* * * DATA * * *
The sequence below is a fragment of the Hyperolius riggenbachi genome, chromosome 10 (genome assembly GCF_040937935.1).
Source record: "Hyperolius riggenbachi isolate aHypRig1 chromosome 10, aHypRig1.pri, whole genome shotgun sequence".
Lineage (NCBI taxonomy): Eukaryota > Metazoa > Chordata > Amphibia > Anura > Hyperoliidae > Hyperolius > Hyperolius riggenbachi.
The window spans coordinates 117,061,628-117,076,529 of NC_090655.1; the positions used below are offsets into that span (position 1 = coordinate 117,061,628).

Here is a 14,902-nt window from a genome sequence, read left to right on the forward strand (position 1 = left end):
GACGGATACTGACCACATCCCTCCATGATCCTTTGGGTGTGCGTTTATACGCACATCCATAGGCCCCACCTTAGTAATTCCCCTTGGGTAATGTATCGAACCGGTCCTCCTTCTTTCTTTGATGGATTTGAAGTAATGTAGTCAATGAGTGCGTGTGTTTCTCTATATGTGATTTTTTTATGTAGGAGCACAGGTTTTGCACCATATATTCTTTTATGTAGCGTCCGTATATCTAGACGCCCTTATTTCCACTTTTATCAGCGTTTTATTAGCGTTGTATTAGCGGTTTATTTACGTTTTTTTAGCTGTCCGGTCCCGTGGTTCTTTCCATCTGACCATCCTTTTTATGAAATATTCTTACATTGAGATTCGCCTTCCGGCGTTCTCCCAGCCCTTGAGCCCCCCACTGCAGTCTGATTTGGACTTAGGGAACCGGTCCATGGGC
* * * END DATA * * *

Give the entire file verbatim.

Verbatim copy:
The sequence below is a fragment of the Hyperolius riggenbachi genome, chromosome 10 (genome assembly GCF_040937935.1).
Source record: "Hyperolius riggenbachi isolate aHypRig1 chromosome 10, aHypRig1.pri, whole genome shotgun sequence".
Lineage (NCBI taxonomy): Eukaryota > Metazoa > Chordata > Amphibia > Anura > Hyperoliidae > Hyperolius > Hyperolius riggenbachi.
The window spans coordinates 117,061,628-117,076,529 of NC_090655.1; the positions used below are offsets into that span (position 1 = coordinate 117,061,628).

Here is a 14,902-nt window from a genome sequence, read left to right on the forward strand (position 1 = left end):
GACGGATACTGACCACATCCCTCCATGATCCTTTGGGTGTGCGTTTATACGCACATCCATAGGCCCCACCTTAGTAATTCCCCTTGGGTAATGTATCGAACCGGTCCTCCTTCTTTCTTTGATGGATTTGAAGTAATGTAGTCAATGAGTGCGTGTGTTTCTCTATATGTGATTTTTTTATGTAGGAGCACAGGTTTTGCACCATATATTCTTTTATGTAGCGTCCGTATATCTAGACGCCCTTATTTCCACTTTTATCAGCGTTTTATTAGCGTTGTATTAGCGGTTTATTTACGTTTTTTTAGCTGTCCGGTCCCGTGGTTCTTTCCATCTGACCATCCTTTTTATGAAATATTCTTACATTGAGATTCGCCTTCCGGCGTTCTCCCAGCCCTTGAGCCCCCCACTGCAGTCTGATTTGGACTTAGGGAACCGGTCCATGGGC